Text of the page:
Connect with us


Like Nigeria, South Africa still dragging heels on EV policy, but progress in sight

While nations around the world grapple with the transition to New Energy Vehicles (NEVs), South Africa’s government like Nigeria has yet to announce a policy that supports the local manufacture and sale of these vehicles.

This is becoming increasingly important, given how reliant South Africa’s manufacturing industry is on exports to affluent regions such as Europe, which are embracing battery-powered cars at a much faster rate.

Although the Department of Trade, Industry and Competition published an Automotive Green Paper on New Energy Vehicles as far back as May 2021, South Africa has yet to announce any concrete policies in this regard.

Following the medium-term budget policy statement (MTBPS) delivered by Enoch Godongwana this week, the Automotive Business Council (Naamsa) has accused government of dragging its feet once again.

The inevitable road to NEV policy announcement has been long and difficult, the association said.

“While we are disappointed that the minister has decided to kick the NEV policy announcement ‘can’ down to February next year, Naamsa is pleased to hear that, the National Treasury plans to implement tax and expenditure measures to support the industry’s transition to NEVs”, Naamsa CEO Mikel Mabasa said.

According to him, “We expected more from the minister yesterday after numerous engagements we had with government on this topic leading to the budget announcement.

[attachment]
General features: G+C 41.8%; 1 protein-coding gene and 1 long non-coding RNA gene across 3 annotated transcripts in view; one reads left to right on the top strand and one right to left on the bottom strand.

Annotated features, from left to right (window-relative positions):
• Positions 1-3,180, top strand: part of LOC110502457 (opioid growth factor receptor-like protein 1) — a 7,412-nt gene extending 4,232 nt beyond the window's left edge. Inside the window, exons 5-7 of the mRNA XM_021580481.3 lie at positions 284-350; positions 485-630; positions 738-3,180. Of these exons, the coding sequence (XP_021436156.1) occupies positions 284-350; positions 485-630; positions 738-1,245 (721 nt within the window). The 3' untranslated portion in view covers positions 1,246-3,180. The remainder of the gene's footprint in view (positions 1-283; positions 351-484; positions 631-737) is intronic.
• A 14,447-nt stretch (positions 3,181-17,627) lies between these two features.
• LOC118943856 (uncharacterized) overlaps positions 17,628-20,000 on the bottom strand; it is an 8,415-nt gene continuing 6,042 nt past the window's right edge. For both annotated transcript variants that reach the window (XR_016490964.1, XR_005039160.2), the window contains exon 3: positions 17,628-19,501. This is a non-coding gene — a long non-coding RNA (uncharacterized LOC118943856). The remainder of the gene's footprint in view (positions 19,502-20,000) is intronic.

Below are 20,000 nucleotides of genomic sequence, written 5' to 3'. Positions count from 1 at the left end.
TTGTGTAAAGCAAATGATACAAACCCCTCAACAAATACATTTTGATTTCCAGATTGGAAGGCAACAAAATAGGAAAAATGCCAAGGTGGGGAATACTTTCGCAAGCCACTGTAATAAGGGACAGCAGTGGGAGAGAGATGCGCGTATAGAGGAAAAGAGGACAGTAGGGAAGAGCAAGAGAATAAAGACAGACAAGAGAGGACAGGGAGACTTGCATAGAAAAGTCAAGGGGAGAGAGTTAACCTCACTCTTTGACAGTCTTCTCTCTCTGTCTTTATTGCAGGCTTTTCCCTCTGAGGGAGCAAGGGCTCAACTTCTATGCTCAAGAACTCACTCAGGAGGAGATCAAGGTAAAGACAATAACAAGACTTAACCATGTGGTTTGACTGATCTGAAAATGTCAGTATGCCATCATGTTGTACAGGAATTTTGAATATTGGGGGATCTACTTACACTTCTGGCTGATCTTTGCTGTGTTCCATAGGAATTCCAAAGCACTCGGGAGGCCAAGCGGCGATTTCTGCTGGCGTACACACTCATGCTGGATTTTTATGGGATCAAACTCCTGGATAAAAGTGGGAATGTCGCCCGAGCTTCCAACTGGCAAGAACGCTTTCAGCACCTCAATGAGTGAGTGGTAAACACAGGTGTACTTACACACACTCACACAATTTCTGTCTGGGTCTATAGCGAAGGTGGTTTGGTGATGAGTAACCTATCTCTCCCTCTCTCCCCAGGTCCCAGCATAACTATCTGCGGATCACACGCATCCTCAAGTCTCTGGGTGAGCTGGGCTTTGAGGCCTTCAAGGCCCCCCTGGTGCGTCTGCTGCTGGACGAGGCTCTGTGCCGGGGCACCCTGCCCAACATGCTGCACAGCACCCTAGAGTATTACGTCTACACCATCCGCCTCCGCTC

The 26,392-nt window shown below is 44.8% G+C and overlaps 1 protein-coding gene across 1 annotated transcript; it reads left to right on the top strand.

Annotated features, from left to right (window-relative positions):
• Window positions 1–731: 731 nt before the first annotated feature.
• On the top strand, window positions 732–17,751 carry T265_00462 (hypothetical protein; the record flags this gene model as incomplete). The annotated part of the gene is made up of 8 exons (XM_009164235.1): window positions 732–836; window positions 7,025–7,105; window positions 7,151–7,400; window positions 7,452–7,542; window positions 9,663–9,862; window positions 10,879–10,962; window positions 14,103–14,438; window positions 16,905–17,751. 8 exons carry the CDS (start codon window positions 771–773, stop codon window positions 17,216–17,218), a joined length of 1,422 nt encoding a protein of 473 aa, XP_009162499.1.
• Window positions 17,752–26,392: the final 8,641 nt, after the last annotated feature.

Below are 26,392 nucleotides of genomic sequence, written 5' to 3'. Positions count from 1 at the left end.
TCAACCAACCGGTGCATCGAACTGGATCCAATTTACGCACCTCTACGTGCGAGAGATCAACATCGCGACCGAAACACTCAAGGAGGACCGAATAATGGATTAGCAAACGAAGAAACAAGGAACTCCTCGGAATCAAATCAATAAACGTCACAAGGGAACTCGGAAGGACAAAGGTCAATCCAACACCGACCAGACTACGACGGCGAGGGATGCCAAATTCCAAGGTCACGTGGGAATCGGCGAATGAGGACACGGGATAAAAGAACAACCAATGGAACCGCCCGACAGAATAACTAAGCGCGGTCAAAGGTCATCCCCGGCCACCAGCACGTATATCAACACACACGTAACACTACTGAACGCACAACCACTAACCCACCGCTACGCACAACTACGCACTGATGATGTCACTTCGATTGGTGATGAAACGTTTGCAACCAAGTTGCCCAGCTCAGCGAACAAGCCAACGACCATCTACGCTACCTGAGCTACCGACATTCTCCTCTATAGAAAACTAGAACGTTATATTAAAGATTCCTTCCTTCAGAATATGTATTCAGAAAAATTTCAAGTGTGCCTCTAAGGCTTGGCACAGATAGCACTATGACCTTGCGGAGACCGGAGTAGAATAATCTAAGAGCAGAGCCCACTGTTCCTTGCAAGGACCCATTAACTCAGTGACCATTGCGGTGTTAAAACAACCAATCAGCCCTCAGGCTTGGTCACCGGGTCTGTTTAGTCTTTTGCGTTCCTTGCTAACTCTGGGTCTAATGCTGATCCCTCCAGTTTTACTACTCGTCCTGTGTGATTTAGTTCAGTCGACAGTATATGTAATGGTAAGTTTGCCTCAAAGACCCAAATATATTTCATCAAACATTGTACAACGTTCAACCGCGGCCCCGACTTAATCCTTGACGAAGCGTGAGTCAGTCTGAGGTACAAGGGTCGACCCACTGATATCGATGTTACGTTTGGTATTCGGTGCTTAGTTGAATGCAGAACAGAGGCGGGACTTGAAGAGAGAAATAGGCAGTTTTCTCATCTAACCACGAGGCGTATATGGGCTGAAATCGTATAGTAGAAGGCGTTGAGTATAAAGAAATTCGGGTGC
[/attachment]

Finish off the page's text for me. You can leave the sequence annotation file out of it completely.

Government understands our challenges as a vehicle producing country with bigger ambitions to grow our global influence as we move to NEVs.

“Effectively, the minister has bought himself more time to announce details for NEV policy which will now be during the 2024 Budget Review with considerations to domestic market demand stimulus measures, establishment of renewable energy-based charging infrastructure, and production support”, Mabasa added.

The economic importance of South Africa’s motor industry should not be underestimated, Mabasa pointed out. Since the industry opened up to international markets in 1995, more than 5.6 million vehicles have been exported from South Africa to 152 different countries, at an estimated value of R1.55 trillion. Component exports have amounted to a further R227 billion.

Although NEV sales in South Africa remain marginal, consumer interest in these products has been gaining traction, with 2022 having seen a 421.7% year-on-year increase.

Year-to-date in 2023, NEV sales have increased by 67% to 5.165 units, according to Naamsa. Total NEV production increased by 112.4% at 5.670 units, and NEV Imports increased by 179.7%, to 3.393, versus the same period last year.

2024 should see further growth thanks to new, and less expensive products such as the GWM Ora 3, BYD Atto3 and Volvo EX30.

“It is our considered view that a clearly articulated Government support intervention would undoubtedly go a long way in stimulating more demand and it will also accelerate investment and much greater interest in NEV technology and solutions,” Naamsa said.


Click to comment

Leave a Reply